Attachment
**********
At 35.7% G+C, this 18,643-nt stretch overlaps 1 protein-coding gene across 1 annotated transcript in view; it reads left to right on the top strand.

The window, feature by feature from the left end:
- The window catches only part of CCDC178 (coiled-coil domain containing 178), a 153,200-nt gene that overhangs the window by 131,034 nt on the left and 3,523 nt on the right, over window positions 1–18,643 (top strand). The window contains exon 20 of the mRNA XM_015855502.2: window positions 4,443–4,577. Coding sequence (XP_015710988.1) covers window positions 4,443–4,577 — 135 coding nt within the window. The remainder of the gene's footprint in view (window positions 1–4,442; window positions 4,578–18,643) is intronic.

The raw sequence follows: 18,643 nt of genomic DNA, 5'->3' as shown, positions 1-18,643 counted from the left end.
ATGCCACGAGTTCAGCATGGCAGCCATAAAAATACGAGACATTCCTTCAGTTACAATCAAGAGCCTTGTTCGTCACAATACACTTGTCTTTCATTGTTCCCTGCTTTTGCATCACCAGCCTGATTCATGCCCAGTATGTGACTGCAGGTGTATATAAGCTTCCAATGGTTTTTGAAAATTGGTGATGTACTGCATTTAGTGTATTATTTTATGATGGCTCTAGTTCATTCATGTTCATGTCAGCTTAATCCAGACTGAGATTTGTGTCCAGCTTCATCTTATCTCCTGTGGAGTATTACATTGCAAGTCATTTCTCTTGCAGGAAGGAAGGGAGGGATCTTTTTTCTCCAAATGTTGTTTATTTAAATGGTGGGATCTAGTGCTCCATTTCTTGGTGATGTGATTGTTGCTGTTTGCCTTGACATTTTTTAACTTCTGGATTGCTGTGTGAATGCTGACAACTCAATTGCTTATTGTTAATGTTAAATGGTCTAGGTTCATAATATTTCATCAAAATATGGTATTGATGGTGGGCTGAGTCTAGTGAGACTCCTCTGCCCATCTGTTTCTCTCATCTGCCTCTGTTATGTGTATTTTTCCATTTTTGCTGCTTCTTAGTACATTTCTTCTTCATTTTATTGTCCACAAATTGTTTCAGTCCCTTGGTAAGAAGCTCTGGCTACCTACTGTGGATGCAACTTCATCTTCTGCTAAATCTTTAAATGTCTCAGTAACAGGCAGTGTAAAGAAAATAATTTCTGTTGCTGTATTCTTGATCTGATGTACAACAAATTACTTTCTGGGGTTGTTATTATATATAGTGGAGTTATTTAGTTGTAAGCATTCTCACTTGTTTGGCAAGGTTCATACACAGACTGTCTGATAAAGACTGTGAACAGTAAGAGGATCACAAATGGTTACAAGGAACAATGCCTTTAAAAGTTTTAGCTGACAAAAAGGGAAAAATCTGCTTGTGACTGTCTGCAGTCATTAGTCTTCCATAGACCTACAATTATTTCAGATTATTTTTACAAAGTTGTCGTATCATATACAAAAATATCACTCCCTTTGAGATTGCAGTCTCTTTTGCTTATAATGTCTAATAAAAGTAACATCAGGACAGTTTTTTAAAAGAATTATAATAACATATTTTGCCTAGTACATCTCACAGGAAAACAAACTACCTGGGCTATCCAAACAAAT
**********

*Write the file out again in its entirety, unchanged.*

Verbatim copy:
At 35.7% G+C, this 18,643-nt stretch overlaps 1 protein-coding gene across 1 annotated transcript in view; it reads left to right on the top strand.

The window, feature by feature from the left end:
- The window catches only part of CCDC178 (coiled-coil domain containing 178), a 153,200-nt gene that overhangs the window by 131,034 nt on the left and 3,523 nt on the right, over window positions 1–18,643 (top strand). The window contains exon 20 of the mRNA XM_015855502.2: window positions 4,443–4,577. Coding sequence (XP_015710988.1) covers window positions 4,443–4,577 — 135 coding nt within the window. The remainder of the gene's footprint in view (window positions 1–4,442; window positions 4,578–18,643) is intronic.

The raw sequence follows: 18,643 nt of genomic DNA, 5'->3' as shown, positions 1-18,643 counted from the left end.
ATGCCACGAGTTCAGCATGGCAGCCATAAAAATACGAGACATTCCTTCAGTTACAATCAAGAGCCTTGTTCGTCACAATACACTTGTCTTTCATTGTTCCCTGCTTTTGCATCACCAGCCTGATTCATGCCCAGTATGTGACTGCAGGTGTATATAAGCTTCCAATGGTTTTTGAAAATTGGTGATGTACTGCATTTAGTGTATTATTTTATGATGGCTCTAGTTCATTCATGTTCATGTCAGCTTAATCCAGACTGAGATTTGTGTCCAGCTTCATCTTATCTCCTGTGGAGTATTACATTGCAAGTCATTTCTCTTGCAGGAAGGAAGGGAGGGATCTTTTTTCTCCAAATGTTGTTTATTTAAATGGTGGGATCTAGTGCTCCATTTCTTGGTGATGTGATTGTTGCTGTTTGCCTTGACATTTTTTAACTTCTGGATTGCTGTGTGAATGCTGACAACTCAATTGCTTATTGTTAATGTTAAATGGTCTAGGTTCATAATATTTCATCAAAATATGGTATTGATGGTGGGCTGAGTCTAGTGAGACTCCTCTGCCCATCTGTTTCTCTCATCTGCCTCTGTTATGTGTATTTTTCCATTTTTGCTGCTTCTTAGTACATTTCTTCTTCATTTTATTGTCCACAAATTGTTTCAGTCCCTTGGTAAGAAGCTCTGGCTACCTACTGTGGATGCAACTTCATCTTCTGCTAAATCTTTAAATGTCTCAGTAACAGGCAGTGTAAAGAAAATAATTTCTGTTGCTGTATTCTTGATCTGATGTACAACAAATTACTTTCTGGGGTTGTTATTATATATAGTGGAGTTATTTAGTTGTAAGCATTCTCACTTGTTTGGCAAGGTTCATACACAGACTGTCTGATAAAGACTGTGAACAGTAAGAGGATCACAAATGGTTACAAGGAACAATGCCTTTAAAAGTTTTAGCTGACAAAAAGGGAAAAATCTGCTTGTGACTGTCTGCAGTCATTAGTCTTCCATAGACCTACAATTATTTCAGATTATTTTTACAAAGTTGTCGTATCATATACAAAAATATCACTCCCTTTGAGATTGCAGTCTCTTTTGCTTATAATGTCTAATAAAAGTAACATCAGGACAGTTTTTTAAAAGAATTATAATAACATATTTTGCCTAGTACATCTCACAGGAAAACAAACTACCTGGGCTATCCAAACAAAT